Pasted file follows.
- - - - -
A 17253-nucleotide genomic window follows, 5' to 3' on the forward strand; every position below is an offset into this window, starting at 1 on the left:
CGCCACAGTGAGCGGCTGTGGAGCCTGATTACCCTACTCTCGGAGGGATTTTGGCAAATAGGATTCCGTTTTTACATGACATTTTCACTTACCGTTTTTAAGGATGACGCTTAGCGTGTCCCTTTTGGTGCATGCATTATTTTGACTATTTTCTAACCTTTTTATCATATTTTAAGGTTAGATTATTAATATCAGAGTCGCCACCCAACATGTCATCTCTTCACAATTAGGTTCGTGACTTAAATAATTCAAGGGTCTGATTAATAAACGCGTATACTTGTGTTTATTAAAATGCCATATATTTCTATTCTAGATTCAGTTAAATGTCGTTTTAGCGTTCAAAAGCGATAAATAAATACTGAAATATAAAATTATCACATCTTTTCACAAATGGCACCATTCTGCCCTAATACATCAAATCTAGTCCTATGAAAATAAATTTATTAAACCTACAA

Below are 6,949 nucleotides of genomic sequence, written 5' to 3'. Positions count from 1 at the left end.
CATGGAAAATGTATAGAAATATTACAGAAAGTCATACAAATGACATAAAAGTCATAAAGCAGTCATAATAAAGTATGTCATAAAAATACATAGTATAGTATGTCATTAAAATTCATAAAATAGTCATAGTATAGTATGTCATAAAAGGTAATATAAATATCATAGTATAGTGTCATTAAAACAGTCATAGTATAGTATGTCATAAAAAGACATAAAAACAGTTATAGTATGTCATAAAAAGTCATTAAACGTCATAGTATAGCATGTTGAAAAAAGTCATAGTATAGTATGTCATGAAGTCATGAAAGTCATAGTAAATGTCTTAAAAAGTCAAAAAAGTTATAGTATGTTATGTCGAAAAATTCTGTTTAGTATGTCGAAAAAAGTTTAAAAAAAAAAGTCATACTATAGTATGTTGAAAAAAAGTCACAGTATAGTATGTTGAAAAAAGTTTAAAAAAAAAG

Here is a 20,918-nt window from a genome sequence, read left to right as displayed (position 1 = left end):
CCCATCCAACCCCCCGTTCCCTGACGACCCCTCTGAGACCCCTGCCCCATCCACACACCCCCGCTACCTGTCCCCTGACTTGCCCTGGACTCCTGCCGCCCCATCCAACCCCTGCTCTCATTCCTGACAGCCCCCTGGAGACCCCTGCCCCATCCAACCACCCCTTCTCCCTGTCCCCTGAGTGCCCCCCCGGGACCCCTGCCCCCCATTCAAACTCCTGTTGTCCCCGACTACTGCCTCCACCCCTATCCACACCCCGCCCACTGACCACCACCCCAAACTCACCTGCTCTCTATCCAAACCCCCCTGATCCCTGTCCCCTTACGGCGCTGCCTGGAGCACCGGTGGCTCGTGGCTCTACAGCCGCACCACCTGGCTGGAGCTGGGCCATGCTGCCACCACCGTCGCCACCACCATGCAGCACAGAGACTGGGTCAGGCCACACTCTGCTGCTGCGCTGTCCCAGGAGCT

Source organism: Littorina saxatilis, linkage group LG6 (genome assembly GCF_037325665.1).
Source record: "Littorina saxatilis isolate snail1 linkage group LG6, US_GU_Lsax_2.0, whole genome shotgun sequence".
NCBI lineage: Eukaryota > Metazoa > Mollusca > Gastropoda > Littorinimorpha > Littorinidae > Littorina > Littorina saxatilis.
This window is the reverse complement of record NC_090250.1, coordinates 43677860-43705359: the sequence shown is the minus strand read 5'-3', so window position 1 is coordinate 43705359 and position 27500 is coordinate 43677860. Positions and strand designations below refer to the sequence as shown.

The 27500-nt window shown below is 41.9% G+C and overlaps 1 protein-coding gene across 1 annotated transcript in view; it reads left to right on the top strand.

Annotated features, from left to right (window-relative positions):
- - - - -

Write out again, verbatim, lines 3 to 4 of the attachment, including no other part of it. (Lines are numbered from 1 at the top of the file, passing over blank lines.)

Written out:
Below are 6,949 nucleotides of genomic sequence, written 5' to 3'. Positions count from 1 at the left end.
CATGGAAAATGTATAGAAATATTACAGAAAGTCATACAAATGACATAAAAGTCATAAAGCAGTCATAATAAAGTATGTCATAAAAATACATAGTATAGTATGTCATTAAAATTCATAAAATAGTCATAGTATAGTATGTCATAAAAGGTAATATAAATATCATAGTATAGTGTCATTAAAACAGTCATAGTATAGTATGTCATAAAAAGACATAAAAACAGTTATAGTATGTCATAAAAAGTCATTAAACGTCATAGTATAGCATGTTGAAAAAAGTCATAGTATAGTATGTCATGAAGTCATGAAAGTCATAGTAAATGTCTTAAAAAGTCAAAAAAGTTATAGTATGTTATGTCGAAAAATTCTGTTTAGTATGTCGAAAAAAGTTTAAAAAAAAAAGTCATACTATAGTATGTTGAAAAAAAGTCACAGTATAGTATGTTGAAAAAAGTTTAAAAAAAAAG